In the nebula, which lies around 6,500 light-years from Earth, hot newborn stars that formed from clouds of hydrogen gas shine brightly with ultraviolet light. This intense radiation in turn excites the surrounding hydrogen cloud, making it glow a distinctive shade of red. This red shade is typical of star-forming regions.
Some people see a chicken shape in pictures of this red star-forming region, giving the nebula its nickname — though there is some disagreement over exactly which part of the nebula is chicken-shaped, with various bird-like features in evidence across the picture.
Aside from the glowing gas, another sign of star formation in IC 2944 is the series of opaque black clumps silhouetted against the red background in part of this image. These are examples of a type of object called Bok globules. They appear dark as they absorb the light from the luminous background. However, observations of these dark clouds using infrared telescopes, which are able to see through the dust that normally blocks visible light, have revealed that stars are forming within many of them.
The most prominent collection of Bok globules in this image is known as Thackeray’s Globules, after the South African astronomer who discovered them in the 1950s. Visible among a group of bright stars in the upper right part of the image, these globules feature in a famous image taken by the NASA/ESA Hubble Space Telescope (http://www.spacetelescope.org/images/opo0201a).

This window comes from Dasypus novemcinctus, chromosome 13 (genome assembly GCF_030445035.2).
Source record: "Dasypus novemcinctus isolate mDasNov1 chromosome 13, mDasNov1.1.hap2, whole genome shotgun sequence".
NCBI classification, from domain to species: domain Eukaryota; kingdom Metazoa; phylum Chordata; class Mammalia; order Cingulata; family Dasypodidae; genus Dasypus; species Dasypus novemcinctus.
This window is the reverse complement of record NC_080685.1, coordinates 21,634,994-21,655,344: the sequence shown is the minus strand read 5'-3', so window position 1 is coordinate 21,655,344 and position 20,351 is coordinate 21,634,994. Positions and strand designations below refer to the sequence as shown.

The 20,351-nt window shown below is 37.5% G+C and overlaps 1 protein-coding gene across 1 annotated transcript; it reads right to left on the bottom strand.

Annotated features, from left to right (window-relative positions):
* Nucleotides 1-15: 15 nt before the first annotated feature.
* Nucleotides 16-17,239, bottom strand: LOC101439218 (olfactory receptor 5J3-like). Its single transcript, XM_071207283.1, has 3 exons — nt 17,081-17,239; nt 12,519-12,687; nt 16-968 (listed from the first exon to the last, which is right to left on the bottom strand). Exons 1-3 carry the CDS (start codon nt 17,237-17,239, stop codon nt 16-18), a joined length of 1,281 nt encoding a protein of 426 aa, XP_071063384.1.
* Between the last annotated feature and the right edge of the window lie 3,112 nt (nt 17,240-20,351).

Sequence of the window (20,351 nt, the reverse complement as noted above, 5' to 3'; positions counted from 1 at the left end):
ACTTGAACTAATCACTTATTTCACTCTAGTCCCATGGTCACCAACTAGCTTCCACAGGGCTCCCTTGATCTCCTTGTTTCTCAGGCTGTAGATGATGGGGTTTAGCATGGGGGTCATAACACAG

While Hubble offers greater detail in its image of this small area, the Wide Field Imager on the MPG/ESO 2.2-meter telescope at the European Southern Observatory’s (ESO) La Silla Observatory captures a much larger panorama in its images, covering an area of sky roughly the size of the Full Moon. Much like a zoom lens on a camera lets a photographer choose the most appropriate field of view when taking a picture, the dramatically different viewpoints captured by different telescopes can offer complementary data to scientists studying astronomical objects that cover an extended area of the sky.
If the stars cocooned in Thackeray’s Globules are still gestating, then the stars of cluster IC 2948, embedded within the nebula, are their older siblings. Still young in stellar terms, at just a few million years old, these stars shine brightly, and their ultraviolet radiation provides much of the energy that lights up the nebula. These glowing nebulae are relatively short-lived in astronomical terms — typically a few million years — meaning that the Lambda Centauri Nebula will eventually fade away as it loses both its gas and its supply of ultraviolet radiation.